How to Judge a Writing Contest
The chapter president phones you, frantic for an extra judge. “We’re just one short,” she pleads. “You’ve entered lots of contests. You’ve done plenty of critiquing. Please.”
Stupidly, you acquiesce. All right, it wasn’t really stupid, but it feels that way. You know the writers who entered paid for an informed opinion, neither blazing condemnation nor glowing praise. (Technically, they all, like everyone, fantasize about the glowing praise part. But if they received it from everybody, they’d feel suspicious and dissatisfied. I think.) You’re not certain where to start.
First of all, relax. You wouldn’t have been asked to judge unless someone felt you were well read in your genre and had a good editorial eye. Perhaps you’re a veteran of contests and critique groups. Perhaps you have some publishing credits to your name. Hopefully, you study books and articles to help you learn your craft. All of these qualify you to judge contests if you’ll remember a few simple guidelines.
At a teachers’ workshop long ago, I learned the adage, “Two to glow, one to grow.” In other words, start with praise before you criticize. Those are words to live by, whether you’re dealing with children or adults. People will listen much more attentively to your suggestions if they believe you have the native intelligence to see what they do well. Sometimes, depending on the contest entry, you’ll have to look hard, especially when glaring grammatical or point or view errors make your red pen want to hemorrhage all over the manuscript. Look hard, then. That’s what the writer paid for, after all. Usually you’ll find some spark the author has, a gift for sparkling similes, a facility with dialogue, a charming heroine, a clever hook, or a unique twist on a well-loved, perhaps well worn plot. Compliment the entrant on what she is doing well.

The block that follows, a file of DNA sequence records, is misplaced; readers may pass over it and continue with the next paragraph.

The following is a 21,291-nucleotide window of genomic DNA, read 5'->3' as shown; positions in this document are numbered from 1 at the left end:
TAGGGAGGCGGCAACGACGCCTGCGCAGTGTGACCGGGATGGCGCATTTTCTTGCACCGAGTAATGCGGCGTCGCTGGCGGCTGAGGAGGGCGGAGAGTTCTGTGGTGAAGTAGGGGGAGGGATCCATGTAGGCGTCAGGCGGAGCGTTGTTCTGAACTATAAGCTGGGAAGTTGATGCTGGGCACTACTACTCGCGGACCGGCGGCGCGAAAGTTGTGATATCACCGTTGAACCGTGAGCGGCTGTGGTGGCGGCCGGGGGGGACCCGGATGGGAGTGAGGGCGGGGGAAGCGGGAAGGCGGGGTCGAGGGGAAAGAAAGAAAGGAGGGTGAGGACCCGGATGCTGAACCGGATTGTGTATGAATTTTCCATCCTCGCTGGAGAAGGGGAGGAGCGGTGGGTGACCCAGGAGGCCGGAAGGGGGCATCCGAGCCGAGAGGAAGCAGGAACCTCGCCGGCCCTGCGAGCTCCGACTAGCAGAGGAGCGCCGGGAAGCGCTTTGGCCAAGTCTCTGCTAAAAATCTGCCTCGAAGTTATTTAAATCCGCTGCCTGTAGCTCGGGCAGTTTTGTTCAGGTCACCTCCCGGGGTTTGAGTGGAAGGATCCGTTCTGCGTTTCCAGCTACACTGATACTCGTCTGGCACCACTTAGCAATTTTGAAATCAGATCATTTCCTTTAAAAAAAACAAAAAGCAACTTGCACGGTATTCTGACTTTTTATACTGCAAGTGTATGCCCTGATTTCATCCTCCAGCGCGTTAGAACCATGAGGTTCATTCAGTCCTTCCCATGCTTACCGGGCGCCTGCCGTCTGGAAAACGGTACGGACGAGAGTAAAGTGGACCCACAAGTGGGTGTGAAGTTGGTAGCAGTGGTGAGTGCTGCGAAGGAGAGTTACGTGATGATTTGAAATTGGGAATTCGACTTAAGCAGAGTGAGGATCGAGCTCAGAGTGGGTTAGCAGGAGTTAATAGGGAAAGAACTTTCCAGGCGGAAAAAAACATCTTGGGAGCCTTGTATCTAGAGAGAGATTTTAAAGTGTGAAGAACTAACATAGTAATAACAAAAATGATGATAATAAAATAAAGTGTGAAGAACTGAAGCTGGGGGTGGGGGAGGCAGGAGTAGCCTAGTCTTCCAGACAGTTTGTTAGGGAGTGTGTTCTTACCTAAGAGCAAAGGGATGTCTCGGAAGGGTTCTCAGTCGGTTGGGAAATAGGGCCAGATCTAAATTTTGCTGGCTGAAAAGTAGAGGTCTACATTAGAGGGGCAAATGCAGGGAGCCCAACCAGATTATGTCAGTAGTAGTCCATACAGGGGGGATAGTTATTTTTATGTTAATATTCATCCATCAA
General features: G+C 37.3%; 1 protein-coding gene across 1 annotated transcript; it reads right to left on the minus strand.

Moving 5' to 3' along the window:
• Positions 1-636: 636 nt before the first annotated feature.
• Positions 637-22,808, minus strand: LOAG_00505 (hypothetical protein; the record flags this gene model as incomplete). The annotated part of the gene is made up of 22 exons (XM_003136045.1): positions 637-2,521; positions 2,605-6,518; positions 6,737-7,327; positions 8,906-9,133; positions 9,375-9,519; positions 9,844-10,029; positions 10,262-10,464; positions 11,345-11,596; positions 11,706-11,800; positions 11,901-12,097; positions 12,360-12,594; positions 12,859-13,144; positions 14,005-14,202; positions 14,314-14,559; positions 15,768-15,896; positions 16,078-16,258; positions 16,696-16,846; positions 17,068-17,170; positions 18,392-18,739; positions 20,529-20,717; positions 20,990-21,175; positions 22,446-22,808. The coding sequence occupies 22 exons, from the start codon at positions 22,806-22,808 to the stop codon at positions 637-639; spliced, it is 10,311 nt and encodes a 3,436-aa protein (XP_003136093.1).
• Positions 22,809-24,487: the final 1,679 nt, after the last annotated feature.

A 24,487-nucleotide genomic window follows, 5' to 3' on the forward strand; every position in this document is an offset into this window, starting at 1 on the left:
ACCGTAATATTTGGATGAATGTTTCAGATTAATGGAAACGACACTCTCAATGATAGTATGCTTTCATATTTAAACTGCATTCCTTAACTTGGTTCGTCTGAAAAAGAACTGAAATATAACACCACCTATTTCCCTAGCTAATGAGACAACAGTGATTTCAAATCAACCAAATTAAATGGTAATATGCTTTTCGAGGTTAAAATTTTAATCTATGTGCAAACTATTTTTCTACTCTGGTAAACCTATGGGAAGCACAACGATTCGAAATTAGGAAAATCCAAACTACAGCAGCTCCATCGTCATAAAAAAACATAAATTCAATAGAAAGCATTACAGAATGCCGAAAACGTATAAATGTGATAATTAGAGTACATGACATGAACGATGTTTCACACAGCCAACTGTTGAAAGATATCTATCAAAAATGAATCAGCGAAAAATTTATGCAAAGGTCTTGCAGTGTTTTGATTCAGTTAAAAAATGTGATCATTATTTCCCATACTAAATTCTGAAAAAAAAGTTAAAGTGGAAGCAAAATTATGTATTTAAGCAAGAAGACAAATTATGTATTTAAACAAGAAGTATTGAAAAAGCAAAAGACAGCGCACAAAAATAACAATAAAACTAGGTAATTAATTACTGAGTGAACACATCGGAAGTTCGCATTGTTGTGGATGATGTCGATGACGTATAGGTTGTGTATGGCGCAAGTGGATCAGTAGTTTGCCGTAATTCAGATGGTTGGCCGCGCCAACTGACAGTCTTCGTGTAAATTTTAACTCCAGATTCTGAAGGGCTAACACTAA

Next, remember just who owns this story. The writer does, of course. Don’t insist the entry must be “fixed” your way, even if you can think of something “guaranteed” to make it a bestseller. Instead, point out places you became confused or you felt could have been more effective. Sheathe your daggers in terms such as, “You might want to consider…” or “Could you clarify…?” Many times, it’s better if the writer comes to her own possibly unique conclusion on how to correct the problem instead of relying on others to tell her what to do. Have you ever seen a manuscript that’s been overhauled by an over-eager writer trying to please too many critique group members? Often, it’s a mealy-mouthed Story-By-Committee, no longer satisfying to anyone, especially the writer.
Last and most importantly, don’t feel you have to tell an author, especially one who appears to be at the beginning of her “apprenticeship,” everything you know or feel about the entry. People can only absorb and set goals to change a few things at a time. Think about it this way. If someone suggested you try to make two or maybe three changes, especially after offering some insightful compliments, would you be likely to try them? Probably. How about, instead, if someone offered seventeen suggestions ? or even twenty-five? I don’t know about you, but the latter would make me want to crumple up that judge’s sheet. I’d just think that old grouch hated my writing, and I’d learn nothing at all. A less confident writer, perhaps one on her first entry, might simply quit writing out of hopelessness.
Most of us judge contests to share what we have learned, not psychically crush our competition. If you’ll remember how it feels to read those scores and comments, you can help other writers hone their craft with appropriate praise, gentle suggestions, and a few goals for each entrant. Try it. You’ll be surprised what you learn, too.
This piece first appeared in The Lone Star Galley.